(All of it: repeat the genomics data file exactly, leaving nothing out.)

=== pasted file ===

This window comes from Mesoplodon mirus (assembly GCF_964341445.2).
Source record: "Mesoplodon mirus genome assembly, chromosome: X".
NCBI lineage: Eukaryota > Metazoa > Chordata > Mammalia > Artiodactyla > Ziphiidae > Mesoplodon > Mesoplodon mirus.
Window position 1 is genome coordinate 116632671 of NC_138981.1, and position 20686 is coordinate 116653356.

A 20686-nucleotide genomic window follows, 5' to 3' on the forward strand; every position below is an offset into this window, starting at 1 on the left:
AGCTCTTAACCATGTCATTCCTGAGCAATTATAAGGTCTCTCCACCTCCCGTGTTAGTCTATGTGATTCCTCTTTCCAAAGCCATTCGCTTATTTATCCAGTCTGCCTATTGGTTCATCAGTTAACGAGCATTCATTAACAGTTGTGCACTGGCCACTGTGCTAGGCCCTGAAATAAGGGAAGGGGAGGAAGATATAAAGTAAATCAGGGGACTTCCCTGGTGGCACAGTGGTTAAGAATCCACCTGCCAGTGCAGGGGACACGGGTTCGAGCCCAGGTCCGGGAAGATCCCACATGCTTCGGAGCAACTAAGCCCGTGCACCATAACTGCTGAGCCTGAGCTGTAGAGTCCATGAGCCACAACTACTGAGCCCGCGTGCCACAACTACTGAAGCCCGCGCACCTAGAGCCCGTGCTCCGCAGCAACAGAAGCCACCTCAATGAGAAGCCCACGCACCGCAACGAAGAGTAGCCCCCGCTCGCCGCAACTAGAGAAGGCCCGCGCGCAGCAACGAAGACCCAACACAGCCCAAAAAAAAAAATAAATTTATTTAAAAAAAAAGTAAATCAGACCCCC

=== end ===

This window comes from Mesoplodon mirus (assembly GCF_964341445.2).
Source record: "Mesoplodon mirus genome assembly, chromosome: X".
NCBI lineage: Eukaryota > Metazoa > Chordata > Mammalia > Artiodactyla > Ziphiidae > Mesoplodon > Mesoplodon mirus.
Window position 1 is genome coordinate 116632671 of NC_138981.1, and position 20686 is coordinate 116653356.

A 20686-nucleotide genomic window follows, 5' to 3' on the forward strand; every position below is an offset into this window, starting at 1 on the left:
AGCTCTTAACCATGTCATTCCTGAGCAATTATAAGGTCTCTCCACCTCCCGTGTTAGTCTATGTGATTCCTCTTTCCAAAGCCATTCGCTTATTTATCCAGTCTGCCTATTGGTTCATCAGTTAACGAGCATTCATTAACAGTTGTGCACTGGCCACTGTGCTAGGCCCTGAAATAAGGGAAGGGGAGGAAGATATAAAGTAAATCAGGGGACTTCCCTGGTGGCACAGTGGTTAAGAATCCACCTGCCAGTGCAGGGGACACGGGTTCGAGCCCAGGTCCGGGAAGATCCCACATGCTTCGGAGCAACTAAGCCCGTGCACCATAACTGCTGAGCCTGAGCTGTAGAGTCCATGAGCCACAACTACTGAGCCCGCGTGCCACAACTACTGAAGCCCGCGCACCTAGAGCCCGTGCTCCGCAGCAACAGAAGCCACCTCAATGAGAAGCCCACGCACCGCAACGAAGAGTAGCCCCCGCTCGCCGCAACTAGAGAAGGCCCGCGCGCAGCAACGAAGACCCAACACAGCCCAAAAAAAAAAATAAATTTATTTAAAAAAAAAGTAAATCAGACCCCC